Being completely submerged into a new place and culture was overwhelming to say the least.
I arrived in England almost three weeks ago. Slowly but surely, I learned how to adapt and grow with each passing day. Each lesson learned helped me to feel less like a foreigner and more like a local.
1. Celebrate the small victories.
Before I moved to England, I didn’t realize something so small and routine could be so difficult. Yet there I was, making circles in the local grocery store without a clue as to what each brand meant or what I should buy. Even tasks such as crossing the street can be daunting when you don’t know if it’s safe to walk. Studying abroad is full of challenges, both big and small. It took me a week or so to realize that I should celebrate all victories because even if they don’t seem life-changing at the time, every challenge conquered brought me one step closer to truly living like a local.
2. Talk to the person sitting next to you.
There isn’t anything more terrifying than being in an unfamiliar place full of unfamiliar faces. Do you know the quickest way to solve that? Introduce yourself to the person sitting next to you. There you have it…one familiar face. You never know, you might meet your new best friend or your semester-long study partner.
3. Embrace differences.
Arriving in a new country, it was difficult for me to look past the differences in cultures. I would constantly find myself missing all things American…ranch dressing, free bathrooms and labels with brands that I actually recognized. I didn’t realize until later that these differences don’t have to be good or bad. It’s not black and white. They’re simply different. Now, I find myself falling in love with some of the United Kingdom’s unique traits…traditional pasties, classic architecture and even the unpredictable weather.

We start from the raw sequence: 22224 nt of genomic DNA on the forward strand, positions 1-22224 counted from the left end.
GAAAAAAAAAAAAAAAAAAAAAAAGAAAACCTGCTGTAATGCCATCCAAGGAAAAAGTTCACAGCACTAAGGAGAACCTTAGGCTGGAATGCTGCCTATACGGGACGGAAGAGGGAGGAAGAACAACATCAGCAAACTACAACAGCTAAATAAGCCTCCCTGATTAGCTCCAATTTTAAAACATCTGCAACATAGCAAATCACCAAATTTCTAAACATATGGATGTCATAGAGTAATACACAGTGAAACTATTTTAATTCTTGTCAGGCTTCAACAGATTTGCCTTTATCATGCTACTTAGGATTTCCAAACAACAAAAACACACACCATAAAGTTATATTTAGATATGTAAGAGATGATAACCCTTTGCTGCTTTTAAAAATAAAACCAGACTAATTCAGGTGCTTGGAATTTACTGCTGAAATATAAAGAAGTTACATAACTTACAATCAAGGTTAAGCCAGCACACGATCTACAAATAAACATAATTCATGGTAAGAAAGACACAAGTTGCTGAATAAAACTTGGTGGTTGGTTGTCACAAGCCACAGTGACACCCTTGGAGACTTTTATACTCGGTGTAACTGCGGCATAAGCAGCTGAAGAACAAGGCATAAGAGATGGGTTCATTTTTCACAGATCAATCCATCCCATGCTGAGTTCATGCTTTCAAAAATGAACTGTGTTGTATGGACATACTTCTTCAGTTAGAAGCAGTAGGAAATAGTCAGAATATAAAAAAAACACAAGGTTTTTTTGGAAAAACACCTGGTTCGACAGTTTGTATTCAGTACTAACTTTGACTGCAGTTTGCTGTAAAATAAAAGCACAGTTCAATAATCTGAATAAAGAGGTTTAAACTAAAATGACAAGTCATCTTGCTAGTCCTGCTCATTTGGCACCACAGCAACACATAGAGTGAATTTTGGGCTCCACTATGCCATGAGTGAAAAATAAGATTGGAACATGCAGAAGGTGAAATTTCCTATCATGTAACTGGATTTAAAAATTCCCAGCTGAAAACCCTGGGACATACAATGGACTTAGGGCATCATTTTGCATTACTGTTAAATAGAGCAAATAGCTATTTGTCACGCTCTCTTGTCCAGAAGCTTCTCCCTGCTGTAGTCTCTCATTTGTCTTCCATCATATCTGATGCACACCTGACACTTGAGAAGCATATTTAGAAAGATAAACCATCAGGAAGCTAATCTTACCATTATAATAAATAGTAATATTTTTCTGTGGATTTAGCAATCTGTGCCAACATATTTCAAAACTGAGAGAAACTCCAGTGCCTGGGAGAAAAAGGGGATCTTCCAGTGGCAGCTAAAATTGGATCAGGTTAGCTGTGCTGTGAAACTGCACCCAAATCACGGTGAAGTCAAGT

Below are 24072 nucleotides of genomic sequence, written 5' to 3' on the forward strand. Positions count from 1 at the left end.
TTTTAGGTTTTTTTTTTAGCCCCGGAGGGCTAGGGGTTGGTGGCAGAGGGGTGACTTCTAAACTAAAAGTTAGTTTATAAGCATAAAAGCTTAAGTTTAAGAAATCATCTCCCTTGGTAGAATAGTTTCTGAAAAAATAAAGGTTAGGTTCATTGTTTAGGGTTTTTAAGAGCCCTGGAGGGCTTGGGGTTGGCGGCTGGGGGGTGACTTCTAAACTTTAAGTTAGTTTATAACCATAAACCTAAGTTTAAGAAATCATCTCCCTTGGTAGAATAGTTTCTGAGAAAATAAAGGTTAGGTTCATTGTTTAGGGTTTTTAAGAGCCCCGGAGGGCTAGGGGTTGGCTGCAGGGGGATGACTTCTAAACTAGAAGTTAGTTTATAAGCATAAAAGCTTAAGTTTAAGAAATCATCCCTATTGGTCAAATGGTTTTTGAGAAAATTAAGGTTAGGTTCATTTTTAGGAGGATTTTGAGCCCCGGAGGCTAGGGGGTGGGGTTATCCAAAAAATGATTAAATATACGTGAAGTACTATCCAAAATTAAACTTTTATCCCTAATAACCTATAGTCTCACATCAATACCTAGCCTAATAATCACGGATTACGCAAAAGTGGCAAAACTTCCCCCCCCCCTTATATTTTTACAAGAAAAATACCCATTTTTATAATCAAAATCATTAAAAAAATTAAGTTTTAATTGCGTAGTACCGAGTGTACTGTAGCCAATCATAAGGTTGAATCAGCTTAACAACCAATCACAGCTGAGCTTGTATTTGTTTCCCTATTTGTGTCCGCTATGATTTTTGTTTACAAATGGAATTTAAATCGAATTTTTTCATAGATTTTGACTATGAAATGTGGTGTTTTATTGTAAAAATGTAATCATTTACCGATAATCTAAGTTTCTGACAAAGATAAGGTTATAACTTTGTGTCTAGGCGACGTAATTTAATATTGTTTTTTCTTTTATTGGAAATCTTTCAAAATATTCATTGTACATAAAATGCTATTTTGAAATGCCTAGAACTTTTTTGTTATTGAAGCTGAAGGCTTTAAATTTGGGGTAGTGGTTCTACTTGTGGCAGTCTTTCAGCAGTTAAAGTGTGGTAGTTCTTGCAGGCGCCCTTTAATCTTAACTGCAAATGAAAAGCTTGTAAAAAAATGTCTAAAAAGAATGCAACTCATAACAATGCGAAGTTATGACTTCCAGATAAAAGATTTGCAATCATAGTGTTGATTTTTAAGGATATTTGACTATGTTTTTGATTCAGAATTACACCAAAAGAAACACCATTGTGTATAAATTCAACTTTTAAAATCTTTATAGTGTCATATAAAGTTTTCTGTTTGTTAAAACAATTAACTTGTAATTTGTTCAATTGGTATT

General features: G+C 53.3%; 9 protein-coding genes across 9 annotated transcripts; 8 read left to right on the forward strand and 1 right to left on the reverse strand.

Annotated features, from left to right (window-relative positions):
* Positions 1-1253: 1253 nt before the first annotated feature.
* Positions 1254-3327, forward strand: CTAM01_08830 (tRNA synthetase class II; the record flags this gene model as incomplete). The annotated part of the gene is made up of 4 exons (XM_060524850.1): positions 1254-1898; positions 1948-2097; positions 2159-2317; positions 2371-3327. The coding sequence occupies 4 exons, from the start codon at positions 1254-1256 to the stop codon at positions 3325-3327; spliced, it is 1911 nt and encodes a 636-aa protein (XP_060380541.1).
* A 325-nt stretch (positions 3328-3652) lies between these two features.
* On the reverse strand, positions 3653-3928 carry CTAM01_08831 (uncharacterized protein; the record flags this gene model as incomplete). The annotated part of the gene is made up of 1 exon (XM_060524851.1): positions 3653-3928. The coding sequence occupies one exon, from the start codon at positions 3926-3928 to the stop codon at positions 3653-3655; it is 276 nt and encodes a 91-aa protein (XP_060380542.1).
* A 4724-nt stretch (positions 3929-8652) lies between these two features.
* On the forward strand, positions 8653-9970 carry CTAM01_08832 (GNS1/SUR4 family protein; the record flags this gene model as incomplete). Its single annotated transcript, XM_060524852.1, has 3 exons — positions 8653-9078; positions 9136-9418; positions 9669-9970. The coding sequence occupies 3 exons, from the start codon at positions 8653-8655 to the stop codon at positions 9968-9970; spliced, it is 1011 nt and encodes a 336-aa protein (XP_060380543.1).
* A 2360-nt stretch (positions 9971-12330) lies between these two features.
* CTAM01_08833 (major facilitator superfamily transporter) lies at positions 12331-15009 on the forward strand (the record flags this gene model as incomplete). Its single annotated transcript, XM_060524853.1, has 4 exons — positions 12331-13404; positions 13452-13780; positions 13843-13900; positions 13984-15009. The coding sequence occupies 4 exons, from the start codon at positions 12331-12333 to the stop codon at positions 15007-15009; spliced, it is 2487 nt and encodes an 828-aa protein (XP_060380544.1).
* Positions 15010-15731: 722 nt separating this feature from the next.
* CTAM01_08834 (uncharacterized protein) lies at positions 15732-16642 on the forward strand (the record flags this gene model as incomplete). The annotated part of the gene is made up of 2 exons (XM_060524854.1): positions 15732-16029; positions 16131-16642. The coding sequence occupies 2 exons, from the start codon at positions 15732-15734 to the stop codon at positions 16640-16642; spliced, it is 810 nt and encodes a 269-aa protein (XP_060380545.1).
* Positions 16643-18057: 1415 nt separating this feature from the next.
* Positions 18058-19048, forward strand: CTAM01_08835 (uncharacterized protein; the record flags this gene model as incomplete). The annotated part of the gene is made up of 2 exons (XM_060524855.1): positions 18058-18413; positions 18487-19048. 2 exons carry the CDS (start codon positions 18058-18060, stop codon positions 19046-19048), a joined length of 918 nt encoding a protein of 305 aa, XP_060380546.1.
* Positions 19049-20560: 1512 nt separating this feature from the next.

4. Befriend the locals.
The best way to truly experience the culture of your new country is to make friends with locals. It can be intimidating and even a little scary but I promise it will be worth it. If it wasn’t for some of my British flatmates, I would be completely lost. They have shown me around my host city, introduced me to the most delicious sweets and have even taught me the ‘right’ way to say words like tomato and caramel. They have made the first few weeks in England a breeze, and I couldn’t be more thankful for them.
5. Say yes.
The most important lesson I’ve learned during this first month is simply to say yes. To opportunities, to new foods and to adventure. That’s what we’re here to do, right? Adventure. See the world. Make memories. Gain knowledge. I know I can only do that by taking advantage of whatever comes my way, and so can you.
Studying abroad isn’t easy, but I have a feeling it will be worth it.
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